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Nat Commun. 2014 Sep 11;5:4948. doi: 10.1038/ncomms5948.

Synergistic geometric and electronic effects for electrochemical reduction of carbon dioxide using gold-copper bimetallic nanoparticles.

Author information

1
Department of Materials Science and Engineering, University of California, Berkeley, California 94720, USA.
2
Department of Chemical and Biomolecular Engineering, University of California, Berkeley, California 94720, USA.
3
Department of Chemistry, University of California, Berkeley, California 94720, USA.
4
Center of Excellence for Advanced Materials Research (CEAMR), King Abdulaziz University, P.O. Box 80203, Jeddah 21589, Saudi Arabia.
5
1] Department of Materials Science and Engineering, University of California, Berkeley, California 94720, USA [2] Department of Chemistry, University of California, Berkeley, California 94720, USA [3] Kavli Energy Nanosciences Institute, Berkeley, California 94720, USA.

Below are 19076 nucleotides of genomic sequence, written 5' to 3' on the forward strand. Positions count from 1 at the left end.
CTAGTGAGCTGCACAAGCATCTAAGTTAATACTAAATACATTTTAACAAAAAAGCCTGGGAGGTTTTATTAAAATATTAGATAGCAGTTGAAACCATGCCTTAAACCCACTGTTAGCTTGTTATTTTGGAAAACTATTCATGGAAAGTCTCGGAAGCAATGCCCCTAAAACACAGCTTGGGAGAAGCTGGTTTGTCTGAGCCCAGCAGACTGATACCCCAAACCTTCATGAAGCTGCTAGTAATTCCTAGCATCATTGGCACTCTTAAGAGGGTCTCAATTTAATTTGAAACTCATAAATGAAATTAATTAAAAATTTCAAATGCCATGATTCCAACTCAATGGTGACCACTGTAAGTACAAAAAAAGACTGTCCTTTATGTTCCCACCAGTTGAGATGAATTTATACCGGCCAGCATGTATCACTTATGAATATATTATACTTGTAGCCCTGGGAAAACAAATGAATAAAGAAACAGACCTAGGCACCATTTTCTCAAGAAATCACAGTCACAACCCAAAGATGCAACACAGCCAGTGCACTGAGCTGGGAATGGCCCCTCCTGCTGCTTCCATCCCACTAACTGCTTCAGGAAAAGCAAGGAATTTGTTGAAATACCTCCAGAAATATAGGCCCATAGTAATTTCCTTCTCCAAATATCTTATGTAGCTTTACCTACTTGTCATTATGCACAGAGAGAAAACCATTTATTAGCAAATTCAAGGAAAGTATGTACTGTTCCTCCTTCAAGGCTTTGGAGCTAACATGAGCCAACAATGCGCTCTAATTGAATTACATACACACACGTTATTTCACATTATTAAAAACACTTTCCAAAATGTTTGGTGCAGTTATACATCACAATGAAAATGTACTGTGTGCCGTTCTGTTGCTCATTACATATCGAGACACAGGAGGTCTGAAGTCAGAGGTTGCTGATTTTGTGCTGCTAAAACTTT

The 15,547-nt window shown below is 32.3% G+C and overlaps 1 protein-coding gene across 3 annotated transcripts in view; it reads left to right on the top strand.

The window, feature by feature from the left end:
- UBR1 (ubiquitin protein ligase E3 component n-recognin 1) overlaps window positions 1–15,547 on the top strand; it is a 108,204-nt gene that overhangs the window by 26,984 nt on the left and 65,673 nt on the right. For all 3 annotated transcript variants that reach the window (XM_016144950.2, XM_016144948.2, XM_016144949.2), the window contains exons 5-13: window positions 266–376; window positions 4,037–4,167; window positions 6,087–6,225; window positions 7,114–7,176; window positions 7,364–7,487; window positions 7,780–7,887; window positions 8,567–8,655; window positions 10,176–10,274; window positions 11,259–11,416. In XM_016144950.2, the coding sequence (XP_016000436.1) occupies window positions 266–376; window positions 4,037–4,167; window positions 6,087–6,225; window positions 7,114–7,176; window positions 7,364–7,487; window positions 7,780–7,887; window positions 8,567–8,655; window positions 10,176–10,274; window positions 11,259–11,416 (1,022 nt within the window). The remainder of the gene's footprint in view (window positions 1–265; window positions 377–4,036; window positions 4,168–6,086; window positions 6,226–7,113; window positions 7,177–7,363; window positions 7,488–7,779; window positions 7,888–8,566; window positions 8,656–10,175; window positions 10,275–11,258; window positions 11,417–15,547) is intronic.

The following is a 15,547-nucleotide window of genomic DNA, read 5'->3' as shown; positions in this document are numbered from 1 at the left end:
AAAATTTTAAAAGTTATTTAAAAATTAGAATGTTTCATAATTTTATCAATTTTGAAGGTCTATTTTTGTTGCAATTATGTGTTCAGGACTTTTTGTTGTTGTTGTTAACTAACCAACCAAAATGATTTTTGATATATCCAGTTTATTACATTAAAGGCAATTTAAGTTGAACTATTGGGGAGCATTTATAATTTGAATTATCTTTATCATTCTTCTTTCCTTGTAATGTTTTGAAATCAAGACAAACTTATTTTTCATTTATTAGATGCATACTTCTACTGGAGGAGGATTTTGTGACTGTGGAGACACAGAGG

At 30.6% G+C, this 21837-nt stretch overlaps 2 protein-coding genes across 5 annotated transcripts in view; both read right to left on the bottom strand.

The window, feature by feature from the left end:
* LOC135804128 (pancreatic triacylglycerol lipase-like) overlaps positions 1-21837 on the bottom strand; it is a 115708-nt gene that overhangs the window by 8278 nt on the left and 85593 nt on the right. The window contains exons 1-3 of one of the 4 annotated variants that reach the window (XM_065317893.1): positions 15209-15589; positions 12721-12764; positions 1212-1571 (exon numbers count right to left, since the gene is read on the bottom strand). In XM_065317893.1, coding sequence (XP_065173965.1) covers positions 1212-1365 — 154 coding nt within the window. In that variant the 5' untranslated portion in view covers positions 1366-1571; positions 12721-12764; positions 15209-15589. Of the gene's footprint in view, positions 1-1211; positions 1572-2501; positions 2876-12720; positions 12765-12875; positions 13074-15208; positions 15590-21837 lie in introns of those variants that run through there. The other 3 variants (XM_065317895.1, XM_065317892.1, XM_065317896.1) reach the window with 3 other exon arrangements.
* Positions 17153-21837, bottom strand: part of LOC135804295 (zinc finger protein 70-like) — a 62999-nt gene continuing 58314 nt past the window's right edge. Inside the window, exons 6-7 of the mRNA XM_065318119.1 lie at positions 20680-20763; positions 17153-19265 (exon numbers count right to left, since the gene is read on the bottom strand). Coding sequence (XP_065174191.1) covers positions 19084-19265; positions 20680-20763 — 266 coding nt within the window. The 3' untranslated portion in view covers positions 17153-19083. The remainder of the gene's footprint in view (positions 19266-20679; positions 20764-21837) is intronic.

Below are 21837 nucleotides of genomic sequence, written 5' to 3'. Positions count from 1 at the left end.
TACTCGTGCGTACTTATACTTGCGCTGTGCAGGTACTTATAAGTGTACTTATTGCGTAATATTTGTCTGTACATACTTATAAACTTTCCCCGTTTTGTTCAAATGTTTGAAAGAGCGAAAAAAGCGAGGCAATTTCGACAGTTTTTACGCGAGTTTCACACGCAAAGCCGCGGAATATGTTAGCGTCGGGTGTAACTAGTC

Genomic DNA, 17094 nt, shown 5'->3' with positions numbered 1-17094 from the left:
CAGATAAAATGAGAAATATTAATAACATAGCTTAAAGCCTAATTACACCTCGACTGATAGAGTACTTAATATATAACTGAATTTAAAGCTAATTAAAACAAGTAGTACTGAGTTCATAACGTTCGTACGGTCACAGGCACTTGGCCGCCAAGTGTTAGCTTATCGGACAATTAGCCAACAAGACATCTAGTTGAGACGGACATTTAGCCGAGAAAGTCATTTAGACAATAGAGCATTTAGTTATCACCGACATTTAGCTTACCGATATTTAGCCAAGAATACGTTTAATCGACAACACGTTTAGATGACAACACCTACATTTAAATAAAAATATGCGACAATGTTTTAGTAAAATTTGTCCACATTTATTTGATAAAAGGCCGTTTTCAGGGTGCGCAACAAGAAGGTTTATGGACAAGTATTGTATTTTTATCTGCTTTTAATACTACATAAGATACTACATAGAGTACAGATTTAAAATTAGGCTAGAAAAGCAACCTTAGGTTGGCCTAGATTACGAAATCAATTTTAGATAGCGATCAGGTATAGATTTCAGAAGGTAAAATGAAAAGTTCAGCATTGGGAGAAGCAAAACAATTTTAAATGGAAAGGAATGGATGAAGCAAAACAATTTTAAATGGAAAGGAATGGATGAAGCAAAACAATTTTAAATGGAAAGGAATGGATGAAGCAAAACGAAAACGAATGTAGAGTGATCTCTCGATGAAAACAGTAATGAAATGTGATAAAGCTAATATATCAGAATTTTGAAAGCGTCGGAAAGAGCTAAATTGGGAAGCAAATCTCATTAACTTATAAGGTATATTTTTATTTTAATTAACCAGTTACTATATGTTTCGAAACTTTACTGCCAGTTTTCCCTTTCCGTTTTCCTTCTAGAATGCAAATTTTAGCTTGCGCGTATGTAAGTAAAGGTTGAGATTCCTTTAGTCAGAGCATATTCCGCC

Abstract

Highly efficient and selective electrochemical reduction of carbon dioxide represents one of the biggest scientific challenges in artificial photosynthesis, where carbon dioxide and water are converted into chemical fuels from solar energy. However, our fundamental understanding of the reaction is still limited and we do not have the capability to design an outstanding catalyst with great activity and selectivity a priori. Here we assemble uniform gold-copper bimetallic nanoparticles with different compositions into ordered monolayers, which serve as a well-defined platform to understand their fundamental catalytic activity in carbon dioxide reduction. We find that two important factors related to intermediate binding, the electronic effect and the geometric effect, dictate the activity of gold-copper bimetallic nanoparticles. These nanoparticle monolayers also show great mass activities, outperforming conventional carbon dioxide reduction catalysts. The insights gained through this study may serve as a foundation for designing better carbon dioxide electrochemical reduction catalysts.

PMID:
25208828
DOI:
10.1038/ncomms5948

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